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Recording Mythology, Pt. 3 / Tools of the Trade


Some people refuse to believe that they can get good, quality recordings without expensive instruments and top-shelf studio equipment. As I pointed out in Part 1, lots of hard earned money has been needlessly spent acquiring tools that are more powerful and more expensive than necessary. There is, of course, an argument to be made for the high-dollar tools, but if one doesn’t understand how to use them, where is the advantage? No one should feel as if they are too good to start out with whatever one can afford, and that goes for instruments as well as recording equipment.

On one hand, there seems to be a pride issue with many aspiring artists, and they seem to believe that they must begin with the best available gear. Many of these same people seem to be more interested in investing in the ‘oohs’ and ‘aahs’ of their peers upon presenting the equipment, rather than investing their time in learning to properly play or operate said equipment. On another note, word-of-mouth, passed on from the ignoramous to the ignorant can really destroy the reputation of a particular “less expensive” piece of equipment, or an entire brand, causing many to believe and repeat the misinformation they have heard. In most cases, these pieces of gear are more than adequate and it is the incompetency of the individual which leads to such skewed reviews.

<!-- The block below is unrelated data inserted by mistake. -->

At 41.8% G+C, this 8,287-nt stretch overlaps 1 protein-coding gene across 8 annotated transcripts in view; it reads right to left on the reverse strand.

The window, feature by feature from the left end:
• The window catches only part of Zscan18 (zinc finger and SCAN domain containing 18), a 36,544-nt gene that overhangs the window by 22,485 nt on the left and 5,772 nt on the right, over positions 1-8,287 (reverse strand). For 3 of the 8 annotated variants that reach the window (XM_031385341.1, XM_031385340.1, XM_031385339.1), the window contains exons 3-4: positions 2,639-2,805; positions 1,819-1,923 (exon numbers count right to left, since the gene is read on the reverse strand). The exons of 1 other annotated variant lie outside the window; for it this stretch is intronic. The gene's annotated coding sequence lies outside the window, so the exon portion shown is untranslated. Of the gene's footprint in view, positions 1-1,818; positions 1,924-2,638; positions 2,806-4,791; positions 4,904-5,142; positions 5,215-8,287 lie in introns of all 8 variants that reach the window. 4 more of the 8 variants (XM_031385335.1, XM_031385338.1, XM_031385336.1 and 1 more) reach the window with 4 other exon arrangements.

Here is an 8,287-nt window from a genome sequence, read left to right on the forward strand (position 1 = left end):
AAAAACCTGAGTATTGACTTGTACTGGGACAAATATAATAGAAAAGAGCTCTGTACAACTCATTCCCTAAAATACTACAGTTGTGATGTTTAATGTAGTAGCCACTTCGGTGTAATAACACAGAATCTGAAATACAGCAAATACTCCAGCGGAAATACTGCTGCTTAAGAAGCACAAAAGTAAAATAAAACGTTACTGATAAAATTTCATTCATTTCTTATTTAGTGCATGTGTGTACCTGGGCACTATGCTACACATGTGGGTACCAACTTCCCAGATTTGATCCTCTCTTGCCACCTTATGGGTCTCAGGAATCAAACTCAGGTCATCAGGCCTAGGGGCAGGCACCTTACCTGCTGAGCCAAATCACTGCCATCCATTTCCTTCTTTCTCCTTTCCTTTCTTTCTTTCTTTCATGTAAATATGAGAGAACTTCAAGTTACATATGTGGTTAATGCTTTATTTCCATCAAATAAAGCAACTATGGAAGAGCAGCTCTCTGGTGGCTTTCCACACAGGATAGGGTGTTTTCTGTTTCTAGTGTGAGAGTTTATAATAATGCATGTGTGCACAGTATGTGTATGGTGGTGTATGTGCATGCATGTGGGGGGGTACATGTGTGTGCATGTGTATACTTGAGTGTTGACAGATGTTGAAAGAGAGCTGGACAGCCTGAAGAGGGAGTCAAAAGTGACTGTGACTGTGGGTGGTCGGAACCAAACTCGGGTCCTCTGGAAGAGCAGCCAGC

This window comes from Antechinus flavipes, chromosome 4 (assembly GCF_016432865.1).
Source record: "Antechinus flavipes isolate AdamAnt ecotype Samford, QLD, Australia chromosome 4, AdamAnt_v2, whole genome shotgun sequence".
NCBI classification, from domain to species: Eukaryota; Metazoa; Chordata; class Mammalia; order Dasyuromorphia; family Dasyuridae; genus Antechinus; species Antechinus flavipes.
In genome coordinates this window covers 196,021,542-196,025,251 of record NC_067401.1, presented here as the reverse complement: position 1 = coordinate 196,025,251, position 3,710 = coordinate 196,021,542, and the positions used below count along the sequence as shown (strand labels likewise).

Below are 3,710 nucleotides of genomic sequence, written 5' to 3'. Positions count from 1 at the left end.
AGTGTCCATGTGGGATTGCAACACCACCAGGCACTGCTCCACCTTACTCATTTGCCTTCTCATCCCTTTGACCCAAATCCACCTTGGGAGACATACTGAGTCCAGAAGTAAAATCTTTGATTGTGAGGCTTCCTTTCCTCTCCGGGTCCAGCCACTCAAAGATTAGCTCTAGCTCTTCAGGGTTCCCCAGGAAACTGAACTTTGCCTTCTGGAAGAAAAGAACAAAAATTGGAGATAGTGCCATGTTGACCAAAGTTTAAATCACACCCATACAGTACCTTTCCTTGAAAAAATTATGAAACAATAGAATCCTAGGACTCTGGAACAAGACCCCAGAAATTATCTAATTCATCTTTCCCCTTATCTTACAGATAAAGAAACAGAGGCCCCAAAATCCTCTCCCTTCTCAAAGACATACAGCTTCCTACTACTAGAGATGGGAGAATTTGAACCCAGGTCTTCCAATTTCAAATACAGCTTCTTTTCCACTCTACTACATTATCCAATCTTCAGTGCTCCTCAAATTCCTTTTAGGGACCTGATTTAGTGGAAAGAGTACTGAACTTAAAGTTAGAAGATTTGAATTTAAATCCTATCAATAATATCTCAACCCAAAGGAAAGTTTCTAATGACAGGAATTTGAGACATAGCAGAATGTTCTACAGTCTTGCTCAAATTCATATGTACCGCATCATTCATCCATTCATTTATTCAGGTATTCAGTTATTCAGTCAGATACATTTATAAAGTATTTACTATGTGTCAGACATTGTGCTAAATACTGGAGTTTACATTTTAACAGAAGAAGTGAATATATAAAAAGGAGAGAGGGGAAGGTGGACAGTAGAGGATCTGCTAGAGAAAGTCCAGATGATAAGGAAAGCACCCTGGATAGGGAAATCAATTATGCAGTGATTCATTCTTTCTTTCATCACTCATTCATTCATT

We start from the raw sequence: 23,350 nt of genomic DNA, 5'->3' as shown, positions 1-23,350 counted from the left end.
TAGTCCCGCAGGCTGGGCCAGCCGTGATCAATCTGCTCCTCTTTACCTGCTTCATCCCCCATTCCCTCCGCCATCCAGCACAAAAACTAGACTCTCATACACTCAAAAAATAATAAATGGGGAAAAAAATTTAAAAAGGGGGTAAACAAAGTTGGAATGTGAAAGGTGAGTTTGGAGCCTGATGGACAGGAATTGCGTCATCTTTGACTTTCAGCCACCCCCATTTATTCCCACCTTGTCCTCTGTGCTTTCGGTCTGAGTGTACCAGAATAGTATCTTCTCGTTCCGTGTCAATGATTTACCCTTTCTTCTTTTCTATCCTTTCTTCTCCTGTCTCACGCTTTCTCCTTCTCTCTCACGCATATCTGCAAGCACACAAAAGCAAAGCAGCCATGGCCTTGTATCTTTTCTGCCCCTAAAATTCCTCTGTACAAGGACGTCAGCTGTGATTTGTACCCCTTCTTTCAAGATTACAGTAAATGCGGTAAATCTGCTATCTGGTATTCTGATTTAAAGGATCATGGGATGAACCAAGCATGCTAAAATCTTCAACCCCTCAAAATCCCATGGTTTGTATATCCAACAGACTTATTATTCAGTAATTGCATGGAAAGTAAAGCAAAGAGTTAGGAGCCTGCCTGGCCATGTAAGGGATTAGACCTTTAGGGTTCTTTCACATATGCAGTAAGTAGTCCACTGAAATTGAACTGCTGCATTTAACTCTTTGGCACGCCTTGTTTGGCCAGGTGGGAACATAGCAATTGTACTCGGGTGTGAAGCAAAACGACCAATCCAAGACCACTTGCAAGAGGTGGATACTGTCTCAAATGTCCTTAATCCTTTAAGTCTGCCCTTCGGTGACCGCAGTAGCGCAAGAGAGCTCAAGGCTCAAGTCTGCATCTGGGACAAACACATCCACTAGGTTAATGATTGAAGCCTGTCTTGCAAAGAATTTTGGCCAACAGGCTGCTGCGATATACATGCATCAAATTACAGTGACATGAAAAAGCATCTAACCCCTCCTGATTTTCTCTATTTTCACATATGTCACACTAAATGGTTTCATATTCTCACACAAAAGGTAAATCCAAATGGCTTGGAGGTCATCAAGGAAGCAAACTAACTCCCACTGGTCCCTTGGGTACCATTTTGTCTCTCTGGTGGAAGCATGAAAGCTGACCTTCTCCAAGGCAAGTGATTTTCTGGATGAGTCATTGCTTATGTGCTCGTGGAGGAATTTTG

Let us take, for example, the lowly workhorse, the Shure SM-57. As of late, it has become very chic to relentlessly hammer this microphone over it’s perceived shortcomings. Opinions are often based on the ‘reasoning’ that if something is affordable then it must not be of very good quality. “The SM-57 isn’t flat,” I heard overheard one vocalist comment. Whereas this may be true, it is also misleading. Many engineers turn to the SM-57 because of the frequency response that it exhibits. Most recording studios have a huge selection of microphones because of their particular ‘coloring’ of certain frequencies on instruments as well as vocals. As a beginner, we may be forced to rely on only one or two mics to do the majority of our recording with, so flexibility is paramount, and an SM-57 fills the bill remarkably well in applications where the use of a dynamic mic is desirable. For the record, the SM-57, when coupled with a decent preamp can work wonders. Eddie Kramer used them to record Hendrix’s guitar licks and Elton John has even sang through them and they sounded fine..and one can be had for under a hundred bucks.